January 14, 2022

Jean-Paul Baudoin, Maison décorée / Decorated house

pictures courtesy of Sophie Lepetit, from her weblog

Trentemoult is a small commune in France, located along the left bank of the Loire River, near the city of Nantes, which lies on the right bank. In a street in Trentemoult there is a house that has an exterior that is decorated with a variety of frescoes and sculptures.

Life and works

These decorations were added by Jean-Paul Baudoin, who lives in the house and has his workshop there.


Life and works

Baudoin was born in 1946. His father was a butcher who ran a shop on Place Delorme in Nantes, France.

After completing his primary education, Jean-Paul went to work in his father's business. He did so, although from a young age his heart went out to drawing and painting. Being active artistically was therefore an activity for the evening hours.



It is not known how long Baudoin combined his daily work in the butcher's shop and his evening creative activities, but at some point there was an intervention by a cousin who urged him to follow his heart, so actually entering the world of art and becoming a practicing artist.

Baudoin followed suit and probably in the late 1970s/early 1980s he began to manifest himself as a sculptor, painter and artisan potter.


As a potter, a craft he still practices, Baudoin focused on a style of work known as Old Quimper, creations of vases, cups and saucers decorated with hand-painted characters ("petit Bretons") in a style strongly influenced by traditional Brittany.

By working as potter he rediscovered the nature and meaning of the creative process: an  activity through which a living form springs from formless, inert clay.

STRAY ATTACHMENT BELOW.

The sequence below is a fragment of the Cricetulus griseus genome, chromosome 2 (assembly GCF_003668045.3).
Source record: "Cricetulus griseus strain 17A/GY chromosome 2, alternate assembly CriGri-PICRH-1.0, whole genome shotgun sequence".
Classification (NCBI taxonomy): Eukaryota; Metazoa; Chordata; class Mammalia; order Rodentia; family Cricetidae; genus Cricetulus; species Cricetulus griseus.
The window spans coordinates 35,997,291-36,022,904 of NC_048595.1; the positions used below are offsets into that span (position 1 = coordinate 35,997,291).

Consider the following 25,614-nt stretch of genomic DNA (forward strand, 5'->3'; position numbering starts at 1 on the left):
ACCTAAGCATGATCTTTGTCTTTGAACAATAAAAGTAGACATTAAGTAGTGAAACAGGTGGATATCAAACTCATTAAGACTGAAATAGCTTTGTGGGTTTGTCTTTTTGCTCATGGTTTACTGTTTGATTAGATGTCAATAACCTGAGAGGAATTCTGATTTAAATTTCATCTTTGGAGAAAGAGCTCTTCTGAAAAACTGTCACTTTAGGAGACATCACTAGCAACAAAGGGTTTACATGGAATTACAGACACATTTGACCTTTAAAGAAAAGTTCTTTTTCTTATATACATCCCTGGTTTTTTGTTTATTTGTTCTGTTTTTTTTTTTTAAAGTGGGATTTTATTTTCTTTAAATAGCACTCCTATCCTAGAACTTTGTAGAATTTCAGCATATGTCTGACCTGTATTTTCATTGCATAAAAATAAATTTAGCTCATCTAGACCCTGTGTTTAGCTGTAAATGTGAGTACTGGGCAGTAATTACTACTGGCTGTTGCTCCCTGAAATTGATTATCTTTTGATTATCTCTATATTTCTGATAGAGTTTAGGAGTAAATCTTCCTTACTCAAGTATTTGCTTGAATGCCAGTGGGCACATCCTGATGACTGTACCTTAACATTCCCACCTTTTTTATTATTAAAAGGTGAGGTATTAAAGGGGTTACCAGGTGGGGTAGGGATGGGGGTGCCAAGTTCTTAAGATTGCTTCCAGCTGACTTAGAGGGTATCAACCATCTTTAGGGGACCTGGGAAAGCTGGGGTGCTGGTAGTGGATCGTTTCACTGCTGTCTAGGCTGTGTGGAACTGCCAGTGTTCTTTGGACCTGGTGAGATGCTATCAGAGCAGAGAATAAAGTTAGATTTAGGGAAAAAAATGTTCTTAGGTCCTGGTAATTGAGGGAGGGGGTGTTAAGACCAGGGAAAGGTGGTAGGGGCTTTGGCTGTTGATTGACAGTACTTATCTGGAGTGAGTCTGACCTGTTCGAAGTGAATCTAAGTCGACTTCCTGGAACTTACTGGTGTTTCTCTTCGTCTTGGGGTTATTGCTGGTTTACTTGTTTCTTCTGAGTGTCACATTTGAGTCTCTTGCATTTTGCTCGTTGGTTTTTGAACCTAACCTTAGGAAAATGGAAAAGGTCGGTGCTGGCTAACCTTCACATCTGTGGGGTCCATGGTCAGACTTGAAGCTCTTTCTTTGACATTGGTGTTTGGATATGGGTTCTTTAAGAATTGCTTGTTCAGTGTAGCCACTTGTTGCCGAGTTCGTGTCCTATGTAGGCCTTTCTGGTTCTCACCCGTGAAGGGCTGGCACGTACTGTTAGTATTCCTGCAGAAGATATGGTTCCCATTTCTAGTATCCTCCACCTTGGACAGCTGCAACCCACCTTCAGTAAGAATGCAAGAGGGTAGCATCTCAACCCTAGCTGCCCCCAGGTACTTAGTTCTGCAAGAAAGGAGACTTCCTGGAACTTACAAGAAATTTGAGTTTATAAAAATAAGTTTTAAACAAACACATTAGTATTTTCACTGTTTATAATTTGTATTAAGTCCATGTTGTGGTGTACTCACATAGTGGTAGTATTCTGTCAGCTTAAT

In his fist period as an artist Baudoin also began making metal sculptures composed from pieces of iron or old tools welded together and finished with a cover in bright colors.

In 1987, when he was in his early 40s, the first exhibition of his artistic work took place from his home in Trentemoult.

From 1991 Baudoin also began making colorful images on cardboard and recycled paper, evoking, for example, a whole world dedicated to pagan female deities, such as Isis and Ishtar, but also fairies, mermaids and the heroes of the Arthurian legend.

Perhaps the early 1990s were also the time when he started to decorate the outside walls of his house (sources on the internet are inconclusive), because among the images several are dedicated to goddesses. 

These goddesses appear in the midst of an extensive arrangement of all kinds of colorful, mostly small-scale characters, captured in sculptures or frescoes. With his sometimes magical and kabbalistic-looking images, Baudoin is an artist who expresses the unusual in forms that nevertheless feel familiar.


Documentation

* Article (January 2022) on the weblog of Sophie Lepetit, with a variety of pictures

* Photographs (January 2019) by Corinne Grassy Photography on Facebook

* Photographs and article (October 2011) by Claude Joannis on Flickr


Jean-Paul Baudoin

rue des 7 Maries

Trentemoult. Rezé, dept Loire-Atlantique, region Pays de la Loire, France

can be seen from the street

streetview

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